• I tend to get a bit wary when there is no specific video for that job, however I saw a generic one



    although its concerned with an element, it may also apply and I am following that just to have a preliminary look.
  • edited September 12
    I will take care of anything electrical as I am an electrician and I am quite handy with plumbing. However I do not lay bricks, plaster, or touch any serious carpentry work.

    Funnily enough I had a big range-master double over in my last house and the fan packed up in the main fan oven. Sent off for a replacement and took the back off and replaced it no problem.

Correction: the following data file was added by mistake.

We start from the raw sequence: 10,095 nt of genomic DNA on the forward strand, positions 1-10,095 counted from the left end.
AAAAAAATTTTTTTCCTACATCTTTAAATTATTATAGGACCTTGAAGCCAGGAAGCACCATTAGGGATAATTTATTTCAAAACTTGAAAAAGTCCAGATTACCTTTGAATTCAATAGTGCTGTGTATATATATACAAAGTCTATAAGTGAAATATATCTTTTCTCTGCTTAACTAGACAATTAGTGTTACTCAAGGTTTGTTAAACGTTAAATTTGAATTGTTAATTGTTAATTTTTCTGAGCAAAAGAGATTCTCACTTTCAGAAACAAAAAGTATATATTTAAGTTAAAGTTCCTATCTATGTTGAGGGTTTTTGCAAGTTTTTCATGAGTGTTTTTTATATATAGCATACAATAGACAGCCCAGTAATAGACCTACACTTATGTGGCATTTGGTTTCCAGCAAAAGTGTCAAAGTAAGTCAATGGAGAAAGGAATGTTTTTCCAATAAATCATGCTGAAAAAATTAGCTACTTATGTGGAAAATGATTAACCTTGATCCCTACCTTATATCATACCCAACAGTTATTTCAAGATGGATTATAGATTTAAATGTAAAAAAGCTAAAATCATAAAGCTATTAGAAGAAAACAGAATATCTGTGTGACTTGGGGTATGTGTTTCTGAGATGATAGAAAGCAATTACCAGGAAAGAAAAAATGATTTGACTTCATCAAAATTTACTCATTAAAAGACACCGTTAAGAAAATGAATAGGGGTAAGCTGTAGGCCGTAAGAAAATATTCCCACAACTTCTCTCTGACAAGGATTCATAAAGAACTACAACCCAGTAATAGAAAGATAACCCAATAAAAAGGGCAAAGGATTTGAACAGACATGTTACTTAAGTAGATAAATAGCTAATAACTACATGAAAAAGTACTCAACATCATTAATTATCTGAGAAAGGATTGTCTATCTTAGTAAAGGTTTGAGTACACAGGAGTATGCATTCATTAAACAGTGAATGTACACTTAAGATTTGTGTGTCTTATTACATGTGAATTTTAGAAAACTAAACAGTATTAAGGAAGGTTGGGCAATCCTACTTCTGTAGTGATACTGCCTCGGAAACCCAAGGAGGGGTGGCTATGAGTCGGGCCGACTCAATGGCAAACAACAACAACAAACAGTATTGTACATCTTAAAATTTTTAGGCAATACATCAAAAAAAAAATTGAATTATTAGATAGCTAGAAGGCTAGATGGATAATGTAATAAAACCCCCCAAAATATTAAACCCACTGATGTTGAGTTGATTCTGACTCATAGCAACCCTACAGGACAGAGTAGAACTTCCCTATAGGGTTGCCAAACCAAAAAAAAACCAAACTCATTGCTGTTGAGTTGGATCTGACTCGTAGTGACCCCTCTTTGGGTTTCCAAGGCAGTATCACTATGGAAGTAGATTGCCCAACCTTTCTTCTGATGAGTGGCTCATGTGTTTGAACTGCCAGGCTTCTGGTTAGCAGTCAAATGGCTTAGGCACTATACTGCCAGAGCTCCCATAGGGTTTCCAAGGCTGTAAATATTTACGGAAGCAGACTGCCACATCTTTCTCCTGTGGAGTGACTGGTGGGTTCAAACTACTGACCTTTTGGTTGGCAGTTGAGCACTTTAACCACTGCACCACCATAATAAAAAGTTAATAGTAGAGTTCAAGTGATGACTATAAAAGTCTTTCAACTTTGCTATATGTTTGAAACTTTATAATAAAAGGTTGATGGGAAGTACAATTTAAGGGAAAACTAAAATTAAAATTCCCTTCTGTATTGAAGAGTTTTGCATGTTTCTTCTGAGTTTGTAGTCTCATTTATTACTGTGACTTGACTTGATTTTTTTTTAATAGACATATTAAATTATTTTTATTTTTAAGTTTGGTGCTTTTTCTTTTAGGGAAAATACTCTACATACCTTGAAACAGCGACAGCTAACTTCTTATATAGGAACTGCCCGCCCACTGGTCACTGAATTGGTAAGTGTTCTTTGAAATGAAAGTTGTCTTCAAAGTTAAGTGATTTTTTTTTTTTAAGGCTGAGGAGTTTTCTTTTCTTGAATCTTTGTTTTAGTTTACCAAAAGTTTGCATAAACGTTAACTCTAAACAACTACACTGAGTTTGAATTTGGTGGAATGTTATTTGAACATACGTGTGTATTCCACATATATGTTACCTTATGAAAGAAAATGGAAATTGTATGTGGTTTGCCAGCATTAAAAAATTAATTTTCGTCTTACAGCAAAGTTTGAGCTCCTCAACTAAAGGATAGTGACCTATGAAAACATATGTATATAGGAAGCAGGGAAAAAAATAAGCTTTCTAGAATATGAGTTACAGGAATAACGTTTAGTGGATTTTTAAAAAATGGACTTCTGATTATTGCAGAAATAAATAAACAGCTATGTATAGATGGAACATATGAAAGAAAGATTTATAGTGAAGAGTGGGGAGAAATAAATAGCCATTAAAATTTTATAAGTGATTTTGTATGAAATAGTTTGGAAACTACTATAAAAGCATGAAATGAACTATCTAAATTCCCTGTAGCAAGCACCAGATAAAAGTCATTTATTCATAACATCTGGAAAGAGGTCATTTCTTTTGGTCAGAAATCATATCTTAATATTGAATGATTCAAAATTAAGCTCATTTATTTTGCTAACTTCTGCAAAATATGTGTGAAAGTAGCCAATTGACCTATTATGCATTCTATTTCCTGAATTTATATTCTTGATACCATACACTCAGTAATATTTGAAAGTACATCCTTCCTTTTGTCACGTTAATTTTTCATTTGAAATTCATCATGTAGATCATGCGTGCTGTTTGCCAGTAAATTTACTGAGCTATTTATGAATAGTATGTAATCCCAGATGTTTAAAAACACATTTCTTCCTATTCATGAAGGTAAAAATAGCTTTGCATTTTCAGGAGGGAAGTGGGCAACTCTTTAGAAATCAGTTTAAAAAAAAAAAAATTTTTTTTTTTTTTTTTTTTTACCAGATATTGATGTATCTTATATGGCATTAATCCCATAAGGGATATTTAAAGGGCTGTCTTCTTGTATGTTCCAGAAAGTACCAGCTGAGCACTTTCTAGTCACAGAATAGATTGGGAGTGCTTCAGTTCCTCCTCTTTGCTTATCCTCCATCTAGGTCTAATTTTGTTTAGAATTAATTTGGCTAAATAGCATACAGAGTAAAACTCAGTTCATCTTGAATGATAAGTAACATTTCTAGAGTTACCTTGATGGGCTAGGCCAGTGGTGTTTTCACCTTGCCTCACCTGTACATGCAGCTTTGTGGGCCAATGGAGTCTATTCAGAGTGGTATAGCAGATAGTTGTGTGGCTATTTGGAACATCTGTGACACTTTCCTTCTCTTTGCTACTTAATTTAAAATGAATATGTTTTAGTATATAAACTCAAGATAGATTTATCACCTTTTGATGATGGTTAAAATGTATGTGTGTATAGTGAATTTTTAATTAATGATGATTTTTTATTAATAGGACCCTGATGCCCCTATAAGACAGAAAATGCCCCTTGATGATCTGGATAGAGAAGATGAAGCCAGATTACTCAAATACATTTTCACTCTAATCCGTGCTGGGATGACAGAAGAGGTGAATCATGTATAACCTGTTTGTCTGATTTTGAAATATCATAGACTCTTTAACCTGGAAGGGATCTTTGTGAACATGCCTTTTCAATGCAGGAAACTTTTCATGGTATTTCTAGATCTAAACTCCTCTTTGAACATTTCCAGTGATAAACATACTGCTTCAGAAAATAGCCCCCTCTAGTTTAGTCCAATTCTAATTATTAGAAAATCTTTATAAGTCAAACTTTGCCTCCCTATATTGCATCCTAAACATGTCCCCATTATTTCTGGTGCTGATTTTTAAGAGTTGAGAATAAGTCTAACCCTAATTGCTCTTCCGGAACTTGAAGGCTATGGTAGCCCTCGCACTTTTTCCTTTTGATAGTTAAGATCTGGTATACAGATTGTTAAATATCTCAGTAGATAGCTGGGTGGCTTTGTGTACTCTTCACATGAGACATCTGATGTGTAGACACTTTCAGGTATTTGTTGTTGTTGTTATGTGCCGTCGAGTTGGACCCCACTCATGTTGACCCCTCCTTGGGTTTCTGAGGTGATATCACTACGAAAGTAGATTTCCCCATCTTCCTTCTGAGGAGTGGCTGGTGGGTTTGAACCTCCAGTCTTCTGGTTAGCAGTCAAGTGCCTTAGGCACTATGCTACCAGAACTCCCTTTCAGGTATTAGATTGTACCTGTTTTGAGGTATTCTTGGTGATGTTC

• I will take care of anything electrical as I am an electrician and I am quite handy with plumbing. However I do not lay bricks, plaster, or touch any serious carpentry work.

    Funnily enough I had a big range-master double over in my last house and the fan packed up in the main fan oven. Sent off for a replacement and took the back off and replaced it no problem.

    I may inbox you later..

  • Well, in the past, I've rewired a house (got a 240 volt handshake in the process) fitted kitchens and bathrooms ( various leaks, exploding cans of expanding foam, and impossible tight spots where you are supposed to get a wrench) tiled floors ( said exploding can of expanding foam going over tiles just after I'd finished the floor and was admiring my handiwork. This caused a vicious outbreak of unrelenting swearing and the smacking of a wall.)